Every new year brings new drug approval hopefuls. However, anticipation is especially high this year, considering renewed optimism for success after the disaster year that was 2020.
Thanks to Evaluate consensus sales estimates, we’ve assembled the top 10 of who’s who and what’s percolating for 2021. Fierce Pharma’s most-anticipated new drug launches of 2021 are ranked based on predicted global sales in 2026.
The candidates come with an assortment of controversies, expectations, pandemic-ending ambitions and even one repeat. However, they’re all potential heavyweights—Evaluate estimates every drug on the list will achieve blockbuster status by 2024, even sooner than our five-year timeline.
Leading the way is the industry’s love-hate Alzheimer’s candidate aducanumab from Biogen and Eisai. The backstory of the drug alone could fill all 10 pages of this special report, but suffice it to say this is one of the most-watched decisions—recently delayed to June—by the FDA in a long time, exclusive of COVID-19 vaccines that is.
Which brings us to number two on the list, Novavax’s COVID-19 candidate. The little biopharma that could is reporting big data that shows upwards of 89% effectiveness against the novel coronavirus. While virus variants will weigh on Novavax much like other vaccine makers, it’s already digging in with booster shot efforts to counter the mutations.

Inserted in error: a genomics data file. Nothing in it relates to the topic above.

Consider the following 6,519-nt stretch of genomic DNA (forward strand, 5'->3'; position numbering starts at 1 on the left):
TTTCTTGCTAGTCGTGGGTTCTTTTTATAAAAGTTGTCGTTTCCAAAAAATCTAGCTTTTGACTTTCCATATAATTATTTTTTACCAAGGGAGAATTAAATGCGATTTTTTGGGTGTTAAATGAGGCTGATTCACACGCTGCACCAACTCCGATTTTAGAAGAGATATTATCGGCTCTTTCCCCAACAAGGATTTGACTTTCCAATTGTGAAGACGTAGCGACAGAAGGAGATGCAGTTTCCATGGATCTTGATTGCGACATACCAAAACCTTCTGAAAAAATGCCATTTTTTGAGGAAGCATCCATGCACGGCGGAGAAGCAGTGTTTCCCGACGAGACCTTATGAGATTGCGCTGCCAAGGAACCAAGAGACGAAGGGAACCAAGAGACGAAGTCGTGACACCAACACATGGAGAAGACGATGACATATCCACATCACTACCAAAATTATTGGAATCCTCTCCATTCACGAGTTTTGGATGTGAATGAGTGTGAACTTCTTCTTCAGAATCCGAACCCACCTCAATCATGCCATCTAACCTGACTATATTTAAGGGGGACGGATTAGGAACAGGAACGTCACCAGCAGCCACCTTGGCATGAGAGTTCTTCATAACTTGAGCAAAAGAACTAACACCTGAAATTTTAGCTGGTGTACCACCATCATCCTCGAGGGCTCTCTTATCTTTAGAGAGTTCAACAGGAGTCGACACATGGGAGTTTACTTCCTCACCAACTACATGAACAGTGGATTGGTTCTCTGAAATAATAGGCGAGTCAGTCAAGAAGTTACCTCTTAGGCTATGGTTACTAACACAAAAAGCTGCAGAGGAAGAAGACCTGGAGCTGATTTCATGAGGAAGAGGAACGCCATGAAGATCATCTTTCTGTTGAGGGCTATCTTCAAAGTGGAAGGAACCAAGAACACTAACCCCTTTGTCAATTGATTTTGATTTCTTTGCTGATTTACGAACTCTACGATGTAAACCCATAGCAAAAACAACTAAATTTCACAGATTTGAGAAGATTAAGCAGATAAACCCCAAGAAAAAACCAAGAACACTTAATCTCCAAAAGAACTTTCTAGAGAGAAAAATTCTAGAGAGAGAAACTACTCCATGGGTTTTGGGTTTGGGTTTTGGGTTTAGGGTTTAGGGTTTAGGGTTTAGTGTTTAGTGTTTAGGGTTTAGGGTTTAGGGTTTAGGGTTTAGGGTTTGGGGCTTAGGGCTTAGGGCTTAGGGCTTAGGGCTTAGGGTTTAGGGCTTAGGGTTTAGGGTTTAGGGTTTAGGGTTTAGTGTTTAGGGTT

In a first-ever development for the top 10, number six on this year’s list is a repeat. Novartis’ inclisiran was slated for U.S. approval by the end of 2020, but the pandemic tripped up the PCSK9 drug’s timeline.
The FDA issued a surprise complete response letter. Although Novartis characterized the FDA’s concerns as “facility inspection-related conditions” at an Italian plant belonging to its contractor Corden Pharma, its fate remains unclear.
The Swiss drugmaker expects to respond to the FDA’s requests around the second or third quarter, but it’s not clear if the FDA will eventually want to inspect this facility, so “it’s difficult to comment on the timeline from there,” Novartis CEO Nas Narasimhan recently told reporters.
Novartis wasn’t the only 2020 drugmaker on last year’s list that was dealt surprises. Of the other nine hopefuls, various fates awaited. While most of the 2020 anticipated drugs still made the leap to approved drug—switching to digital launches and rejiggering manufacturing—a few did not.
Gilead Sciences, for instance, gave up on its JAK inhibitor filgotinib for rheumatoid arthritis, while BioMarin’s hemophilia A gene therapy valoctocogene roxaparvove remains stalled after the FDA issued a complete response letter.
AstraZeneca and FibroGen blockbuster-to-be anemia drug roxadustat is also still waiting with a new decision review date in March, pushed back from December by the FDA for further clinical data analysis.
It goes without saying the 2021 class will look to dodge similar unrequited fates, but even without a pandemic, we’ll likely look back next year on some of the hype that wasn’t.
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